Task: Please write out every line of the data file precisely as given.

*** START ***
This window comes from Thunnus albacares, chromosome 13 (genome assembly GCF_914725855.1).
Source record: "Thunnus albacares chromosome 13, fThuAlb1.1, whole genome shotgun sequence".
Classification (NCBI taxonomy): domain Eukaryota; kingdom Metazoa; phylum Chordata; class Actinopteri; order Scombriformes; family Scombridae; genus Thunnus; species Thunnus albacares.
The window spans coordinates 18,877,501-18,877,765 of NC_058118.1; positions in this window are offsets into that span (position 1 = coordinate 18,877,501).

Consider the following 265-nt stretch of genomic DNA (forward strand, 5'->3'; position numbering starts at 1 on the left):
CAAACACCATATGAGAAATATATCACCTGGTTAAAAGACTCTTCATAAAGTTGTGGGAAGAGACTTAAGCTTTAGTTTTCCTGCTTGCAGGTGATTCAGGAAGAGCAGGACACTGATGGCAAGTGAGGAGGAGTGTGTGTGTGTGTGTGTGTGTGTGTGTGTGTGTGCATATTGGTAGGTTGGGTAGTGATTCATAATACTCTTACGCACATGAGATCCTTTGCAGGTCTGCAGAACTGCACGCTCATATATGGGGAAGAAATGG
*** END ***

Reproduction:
This window comes from Thunnus albacares, chromosome 13 (genome assembly GCF_914725855.1).
Source record: "Thunnus albacares chromosome 13, fThuAlb1.1, whole genome shotgun sequence".
Classification (NCBI taxonomy): domain Eukaryota; kingdom Metazoa; phylum Chordata; class Actinopteri; order Scombriformes; family Scombridae; genus Thunnus; species Thunnus albacares.
The window spans coordinates 18,877,501-18,877,765 of NC_058118.1; positions in this window are offsets into that span (position 1 = coordinate 18,877,501).

Consider the following 265-nt stretch of genomic DNA (forward strand, 5'->3'; position numbering starts at 1 on the left):
CAAACACCATATGAGAAATATATCACCTGGTTAAAAGACTCTTCATAAAGTTGTGGGAAGAGACTTAAGCTTTAGTTTTCCTGCTTGCAGGTGATTCAGGAAGAGCAGGACACTGATGGCAAGTGAGGAGGAGTGTGTGTGTGTGTGTGTGTGTGTGTGTGTGTGTGCATATTGGTAGGTTGGGTAGTGATTCATAATACTCTTACGCACATGAGATCCTTTGCAGGTCTGCAGAACTGCACGCTCATATATGGGGAAGAAATGG